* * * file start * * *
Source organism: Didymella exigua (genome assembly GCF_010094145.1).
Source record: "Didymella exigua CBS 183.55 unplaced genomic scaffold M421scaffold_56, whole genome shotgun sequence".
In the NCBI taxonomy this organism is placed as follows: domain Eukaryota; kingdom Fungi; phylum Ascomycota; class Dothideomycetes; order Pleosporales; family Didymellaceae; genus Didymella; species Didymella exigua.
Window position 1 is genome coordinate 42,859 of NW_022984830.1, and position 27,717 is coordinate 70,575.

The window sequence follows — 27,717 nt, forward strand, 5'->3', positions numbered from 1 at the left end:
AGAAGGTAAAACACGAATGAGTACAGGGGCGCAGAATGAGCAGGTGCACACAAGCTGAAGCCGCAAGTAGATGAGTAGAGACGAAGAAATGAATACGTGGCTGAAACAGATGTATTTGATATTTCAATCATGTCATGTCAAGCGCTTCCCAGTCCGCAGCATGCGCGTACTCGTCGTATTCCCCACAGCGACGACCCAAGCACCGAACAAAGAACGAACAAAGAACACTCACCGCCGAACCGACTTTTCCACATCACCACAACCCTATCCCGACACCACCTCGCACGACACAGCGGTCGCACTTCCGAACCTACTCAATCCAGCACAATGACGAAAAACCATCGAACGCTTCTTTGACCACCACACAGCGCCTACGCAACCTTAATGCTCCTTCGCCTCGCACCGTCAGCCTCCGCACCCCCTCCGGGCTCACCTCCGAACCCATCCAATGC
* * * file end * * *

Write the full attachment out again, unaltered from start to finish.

Source organism: Didymella exigua (genome assembly GCF_010094145.1).
Source record: "Didymella exigua CBS 183.55 unplaced genomic scaffold M421scaffold_56, whole genome shotgun sequence".
In the NCBI taxonomy this organism is placed as follows: domain Eukaryota; kingdom Fungi; phylum Ascomycota; class Dothideomycetes; order Pleosporales; family Didymellaceae; genus Didymella; species Didymella exigua.
Window position 1 is genome coordinate 42,859 of NW_022984830.1, and position 27,717 is coordinate 70,575.

The window sequence follows — 27,717 nt, forward strand, 5'->3', positions numbered from 1 at the left end:
AGAAGGTAAAACACGAATGAGTACAGGGGCGCAGAATGAGCAGGTGCACACAAGCTGAAGCCGCAAGTAGATGAGTAGAGACGAAGAAATGAATACGTGGCTGAAACAGATGTATTTGATATTTCAATCATGTCATGTCAAGCGCTTCCCAGTCCGCAGCATGCGCGTACTCGTCGTATTCCCCACAGCGACGACCCAAGCACCGAACAAAGAACGAACAAAGAACACTCACCGCCGAACCGACTTTTCCACATCACCACAACCCTATCCCGACACCACCTCGCACGACACAGCGGTCGCACTTCCGAACCTACTCAATCCAGCACAATGACGAAAAACCATCGAACGCTTCTTTGACCACCACACAGCGCCTACGCAACCTTAATGCTCCTTCGCCTCGCACCGTCAGCCTCCGCACCCCCTCCGGGCTCACCTCCGAACCCATCCAATGC